On one hand, Steph is the indisputable engine for this team. His mere presence on the court makes playing offense so much easier for everyone else. Curry is the head of the snake, and Golden State can often survive his bad nights because he still commands so much attention. And yet, Durant is the better player in a vacuum, and he’s taken full advantage of the focus on Curry by putting up two straight high-scoring, efficient games. For the series, Durant is averaging 31.7 points, 10.3 rebounds and 6.7 assists per game. Curry is averaging 24.3 points, 6.0 rebounds and 7.7 assists. If Curry comes out swinging in Game 4, it’s possible he’s making a play for that MVP trophy. It would be legitimately strange for the Warriors to go through this dynastic run with their most important player never winning Finals MVP. But perhaps it speaks to the team’s egalitarian style—and the reasoning for bringing in someone like Durant—if Curry were to fail to win for another year.
Will LeBron Average a Triple Double For the Second Straight Finals?
LeBron James needs 13 rebounds and eight assists in Game 4 if he wants to average a triple double in the Finals for the second straight time. James is always spectacular in elimination games, and a solid showing from him Friday night will spare him at least some of the annoying legacy chatter. This has been a slightly weird series for Bron. After Game 1, it really looked like he could make a case for Finals MVP himself even in a losing effort. He looked a little tired for stretches in Game 2, perhaps with some of the wind out of his sails after a devastating loss. In Game 3, his statline was absurd but it never felt like he controlled the game, especially when the Cavs looked like they had a chance to win during a tight fourth quarter.
It’s been written to death at this point, but there’s really nothing LeBron can do when short of a monumental game his team barely has a chance to win. So hopefully James just guns for the stats Friday night. He should eschew efficiency and strategy and just empty the clip. It may not necessarily result in a win, but it would be fun as hell to watch. LeBron shouldn’t even feel the need to play with desperation at this point. He should just make sure he leaves no doubt about who the most talented player on the floor is.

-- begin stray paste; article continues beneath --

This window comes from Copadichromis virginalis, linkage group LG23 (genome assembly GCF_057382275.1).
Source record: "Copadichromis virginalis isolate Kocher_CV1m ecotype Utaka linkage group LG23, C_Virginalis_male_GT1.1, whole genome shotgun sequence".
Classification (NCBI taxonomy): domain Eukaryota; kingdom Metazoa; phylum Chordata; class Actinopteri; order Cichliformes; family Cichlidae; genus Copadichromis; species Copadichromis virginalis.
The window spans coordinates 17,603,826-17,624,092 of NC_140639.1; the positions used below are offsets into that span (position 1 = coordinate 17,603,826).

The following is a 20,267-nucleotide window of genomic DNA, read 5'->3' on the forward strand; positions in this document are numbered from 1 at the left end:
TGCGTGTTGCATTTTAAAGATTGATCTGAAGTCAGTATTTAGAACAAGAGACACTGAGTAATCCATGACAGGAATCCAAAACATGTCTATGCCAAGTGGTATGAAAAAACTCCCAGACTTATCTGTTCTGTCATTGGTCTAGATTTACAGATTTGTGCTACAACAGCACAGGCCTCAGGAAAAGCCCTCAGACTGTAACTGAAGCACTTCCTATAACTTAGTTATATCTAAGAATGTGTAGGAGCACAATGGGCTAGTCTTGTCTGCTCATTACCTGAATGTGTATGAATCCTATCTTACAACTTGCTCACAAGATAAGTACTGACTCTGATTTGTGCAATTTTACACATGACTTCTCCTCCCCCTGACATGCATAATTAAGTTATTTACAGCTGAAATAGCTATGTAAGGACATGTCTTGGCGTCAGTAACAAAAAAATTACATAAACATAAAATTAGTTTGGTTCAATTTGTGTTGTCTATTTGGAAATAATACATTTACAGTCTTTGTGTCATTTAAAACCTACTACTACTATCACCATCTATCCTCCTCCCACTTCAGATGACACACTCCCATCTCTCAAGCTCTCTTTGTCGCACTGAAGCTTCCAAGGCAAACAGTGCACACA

Is This LeBron’s Last Home Game in Cleveland?
This is really the biggest storyline headed into Game 4. Will LeBron in any way tip off that he’s leaving the Cavs? Now, James is certainly too smart to play his hand Friday night. And I genuinely believe LeBron hasn’t made up his mind on where he wants to play next season. But Cavs fans should definitely be extra appreciative, because there will be no shock this time if James decides to move on.
There are some signs to try to take note of. What tone will James strike in his postgame press conference? Will LeBron give answers that try to establish a narrative about how he feels about superteams? (If he’s hyping up the Warriors talent relentlessly, that could be a hint James believes he needs to form a superteam of his own.) And perhaps most importantly, how soon after the game will LeBron remove his jersey? It’s now an infamous clip, but James seemingly couldn’t get his jersey off fast enough after Cleveland lost to Boston in the 2010 playoffs. Would it really be surprising if we saw something similar? Of course, none of this matters if the Cavs somehow prevail. But the way the first three games have gone, it would be surprising if the Summer of LeBron didn’t start late Friday night.